Why Does the Philippines Want a Sovereign Wealth Fund?

pacific money | Economy | Southeast Asia

Such funds are generally established in smaller commodity-exporting countries that have large current account surpluses. The Philippines is none of these.

Last week a plan was put forward for the creation of a sovereign wealth fund In Philippines. The first draft of the plan imagined an investment fund with an initial capital of about 5,000 million dollars. The fund would be controlled by President Ferdinand Marcos Jr., and his family and allies backed him in the legislature. Initial funding would come from public entities such as the Philippine Land Bank and state pension funds. After rejection due to the lack of supervision and the risk of using the pension funds for this purpose, the plan was reduced and the provision of pension funds was eliminated. Its final form, if it comes to fruition at all, is still being debated.

But surprisingly, it was even proposed in the first place. Some observers have warned that it could become another 1MDB, Malaysia’s sovereign wealth fund plagued by corruption and mismanagement. Even setting aside the rent-seeking opportunities that such state investment vehicles create, the Malaysian fund is not really the right example for comparison. A more instructive example is Indonesia.

Typically, sovereign wealth funds are located in countries that have current account or trade surpluses. The classic example would be that of resource-rich countries, such as Norway or Qatar, which take a part of the surplus generated by their exports of raw materials and reinvest it through state-controlled funds. Countries that are not resource-rich but are nevertheless in surplus, such as Singapore, often also have sovereign wealth funds. From a balance of payments perspective, the key is that more money goes into the country than it goes out. The state captures part of this excess and reinvests it.

Malaysia, despite its mismanagement of 1MDB, is a smallish commodity exporting country that typically operates large surpluses in your checking account. State-owned oil and gas giant Petronas pays billions of dollars in dividends to the public coffers every year, so it’s no surprise that Malaysia funnels some of that surplus into creating a sovereign wealth fund. The fund became a lightning rod for corruption, but from a macroeconomic perspective we would at least expect a country like Malaysia to have a sovereign wealth fund.

Indonesia and the Philippines, on the other hand, are not usually surplus countries and have been large net debtors in recent years. The Philippines is not even a large exporter of raw materials and imports much of its energy. It is very rare to find sovereign wealth funds in those countries, because they do not have the necessary surpluses to finance them.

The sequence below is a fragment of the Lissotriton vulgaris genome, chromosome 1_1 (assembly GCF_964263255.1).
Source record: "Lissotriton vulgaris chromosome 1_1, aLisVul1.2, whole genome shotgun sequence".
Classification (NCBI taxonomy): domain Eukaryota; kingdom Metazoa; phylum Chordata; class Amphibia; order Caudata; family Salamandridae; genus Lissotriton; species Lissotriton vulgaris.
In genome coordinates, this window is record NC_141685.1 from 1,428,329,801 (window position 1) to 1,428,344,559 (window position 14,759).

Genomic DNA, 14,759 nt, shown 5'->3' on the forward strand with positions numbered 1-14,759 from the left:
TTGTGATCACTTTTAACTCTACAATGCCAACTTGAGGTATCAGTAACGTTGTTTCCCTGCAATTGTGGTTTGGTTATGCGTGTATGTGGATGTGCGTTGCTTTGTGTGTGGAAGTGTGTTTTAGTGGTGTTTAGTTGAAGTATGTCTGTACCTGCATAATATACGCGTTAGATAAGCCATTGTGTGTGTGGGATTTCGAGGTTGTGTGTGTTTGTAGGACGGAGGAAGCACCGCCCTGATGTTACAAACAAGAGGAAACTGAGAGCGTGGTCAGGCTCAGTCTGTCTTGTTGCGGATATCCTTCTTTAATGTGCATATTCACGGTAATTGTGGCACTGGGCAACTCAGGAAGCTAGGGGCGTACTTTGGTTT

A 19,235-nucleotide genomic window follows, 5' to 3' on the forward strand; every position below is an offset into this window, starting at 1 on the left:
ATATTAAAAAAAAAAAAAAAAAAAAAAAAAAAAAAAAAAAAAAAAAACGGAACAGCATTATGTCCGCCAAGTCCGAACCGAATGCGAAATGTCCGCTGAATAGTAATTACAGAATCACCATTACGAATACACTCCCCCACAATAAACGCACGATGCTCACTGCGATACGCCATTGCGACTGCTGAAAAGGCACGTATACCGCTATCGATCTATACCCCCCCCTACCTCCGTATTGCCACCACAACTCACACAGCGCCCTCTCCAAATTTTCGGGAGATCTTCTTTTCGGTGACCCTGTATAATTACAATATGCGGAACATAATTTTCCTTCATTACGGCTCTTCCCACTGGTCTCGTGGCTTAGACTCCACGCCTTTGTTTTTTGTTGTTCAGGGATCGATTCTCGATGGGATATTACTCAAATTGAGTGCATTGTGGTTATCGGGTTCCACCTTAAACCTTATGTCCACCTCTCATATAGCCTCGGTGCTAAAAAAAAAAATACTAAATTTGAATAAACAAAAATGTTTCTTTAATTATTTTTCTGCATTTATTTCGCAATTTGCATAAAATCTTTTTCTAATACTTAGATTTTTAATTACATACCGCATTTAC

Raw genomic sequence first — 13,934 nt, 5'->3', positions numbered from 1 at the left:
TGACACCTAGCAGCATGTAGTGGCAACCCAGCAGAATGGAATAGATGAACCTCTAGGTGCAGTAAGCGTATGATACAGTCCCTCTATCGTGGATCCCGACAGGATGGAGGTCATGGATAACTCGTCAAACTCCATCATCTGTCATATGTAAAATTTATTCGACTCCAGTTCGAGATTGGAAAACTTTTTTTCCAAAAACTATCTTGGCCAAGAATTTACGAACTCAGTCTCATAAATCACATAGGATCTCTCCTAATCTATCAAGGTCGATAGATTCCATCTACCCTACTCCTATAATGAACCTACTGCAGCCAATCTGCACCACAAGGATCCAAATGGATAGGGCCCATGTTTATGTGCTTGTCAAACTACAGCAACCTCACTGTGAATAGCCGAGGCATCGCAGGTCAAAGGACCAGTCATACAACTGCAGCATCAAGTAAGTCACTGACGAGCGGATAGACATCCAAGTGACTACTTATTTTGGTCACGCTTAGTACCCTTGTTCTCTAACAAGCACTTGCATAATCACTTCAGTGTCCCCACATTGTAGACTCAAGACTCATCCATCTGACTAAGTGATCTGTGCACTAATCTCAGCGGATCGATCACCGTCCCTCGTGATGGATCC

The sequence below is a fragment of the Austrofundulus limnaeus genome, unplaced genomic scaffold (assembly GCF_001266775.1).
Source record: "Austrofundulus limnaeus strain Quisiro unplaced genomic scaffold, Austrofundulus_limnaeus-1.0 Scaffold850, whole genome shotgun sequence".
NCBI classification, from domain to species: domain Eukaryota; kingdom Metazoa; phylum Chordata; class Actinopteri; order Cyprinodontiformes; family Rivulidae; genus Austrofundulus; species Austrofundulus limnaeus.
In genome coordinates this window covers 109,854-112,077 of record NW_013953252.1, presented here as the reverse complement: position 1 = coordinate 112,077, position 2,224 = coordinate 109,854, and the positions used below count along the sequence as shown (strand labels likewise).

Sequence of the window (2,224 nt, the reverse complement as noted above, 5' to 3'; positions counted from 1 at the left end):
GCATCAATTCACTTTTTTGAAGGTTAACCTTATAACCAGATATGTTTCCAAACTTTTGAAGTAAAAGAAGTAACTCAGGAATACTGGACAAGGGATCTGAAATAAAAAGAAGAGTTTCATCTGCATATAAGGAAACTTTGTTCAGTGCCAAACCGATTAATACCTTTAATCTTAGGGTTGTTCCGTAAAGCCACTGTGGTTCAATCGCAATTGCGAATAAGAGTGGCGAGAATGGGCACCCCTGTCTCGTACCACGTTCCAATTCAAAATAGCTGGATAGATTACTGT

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Indonesia has tried to get around this by seeding its investment fund with a mix of state capital and shares of some of its most profitable state-owned companies (but not any pension funds in particular). The goal is for this seed capital to increase with private investment, but it is not clear if it will work or not. The Philippines may also be hoping to catalyze private investment in its state-controlled fund, but in both cases, it is unusual for deficit countries to structure and finance sovereign wealth funds in this way.

The Philippine proposal is in line with other important economic policy decisions that Marcos Jr. has made early in his administration. In the budget 2023For example, the Philippines plans to increase spending even as other countries in the region, including Indonesia, are cutting back as global monetary conditions tighten. Clearly, the Marcos administration believes that increasing spending, riding deficits, and aggressively redeploying state assets into higher-yielding investments will help the Philippines meet the challenge in what is projected to be a tough global economy in 2023 and beyond.

Whatever the outcome, these economic policies are highly unorthodox and carry significant risk. Since the Philippines is not a large exporter of commodities and does not normally run a surplus, it is a highly unlikely candidate for a sovereign wealth fund. This is probably why it is difficult for plan sponsors to answer basic questions about how it will be funded. It’s because countries like the Philippines don’t typically have sovereign wealth funds and we don’t expect them to.

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